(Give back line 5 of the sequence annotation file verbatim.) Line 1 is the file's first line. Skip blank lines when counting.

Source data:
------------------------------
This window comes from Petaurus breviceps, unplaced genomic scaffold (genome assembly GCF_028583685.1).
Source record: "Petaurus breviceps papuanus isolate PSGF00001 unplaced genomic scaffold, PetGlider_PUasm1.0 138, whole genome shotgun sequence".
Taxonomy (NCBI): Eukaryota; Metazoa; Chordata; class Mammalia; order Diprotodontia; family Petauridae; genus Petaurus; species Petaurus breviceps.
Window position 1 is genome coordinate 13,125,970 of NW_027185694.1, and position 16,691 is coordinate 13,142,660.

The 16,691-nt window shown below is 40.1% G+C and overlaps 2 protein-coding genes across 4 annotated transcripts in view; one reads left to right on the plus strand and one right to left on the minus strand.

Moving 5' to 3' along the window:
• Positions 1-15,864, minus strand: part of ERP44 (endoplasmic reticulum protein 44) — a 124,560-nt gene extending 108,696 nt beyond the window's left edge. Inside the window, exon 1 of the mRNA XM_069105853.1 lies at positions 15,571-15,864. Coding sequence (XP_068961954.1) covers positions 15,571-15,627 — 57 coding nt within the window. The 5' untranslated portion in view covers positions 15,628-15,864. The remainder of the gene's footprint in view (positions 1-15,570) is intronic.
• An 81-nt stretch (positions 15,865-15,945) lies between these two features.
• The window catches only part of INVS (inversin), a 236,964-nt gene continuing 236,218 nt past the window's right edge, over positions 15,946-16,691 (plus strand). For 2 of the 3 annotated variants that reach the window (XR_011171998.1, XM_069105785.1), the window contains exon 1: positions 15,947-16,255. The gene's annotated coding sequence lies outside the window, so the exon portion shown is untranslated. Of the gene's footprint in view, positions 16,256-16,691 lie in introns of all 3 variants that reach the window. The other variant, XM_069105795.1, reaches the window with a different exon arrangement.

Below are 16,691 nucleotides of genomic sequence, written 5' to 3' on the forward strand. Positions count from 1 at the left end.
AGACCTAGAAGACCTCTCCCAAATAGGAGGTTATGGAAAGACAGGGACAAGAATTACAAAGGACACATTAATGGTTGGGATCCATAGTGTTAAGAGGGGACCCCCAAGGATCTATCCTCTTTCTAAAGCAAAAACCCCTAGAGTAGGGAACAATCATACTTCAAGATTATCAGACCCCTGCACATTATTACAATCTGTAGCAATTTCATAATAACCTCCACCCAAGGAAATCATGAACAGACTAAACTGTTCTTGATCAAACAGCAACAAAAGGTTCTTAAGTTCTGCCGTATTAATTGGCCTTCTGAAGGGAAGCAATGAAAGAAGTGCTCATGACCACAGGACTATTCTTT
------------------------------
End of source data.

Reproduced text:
The 16,691-nt window shown below is 40.1% G+C and overlaps 2 protein-coding genes across 4 annotated transcripts in view; one reads left to right on the plus strand and one right to left on the minus strand.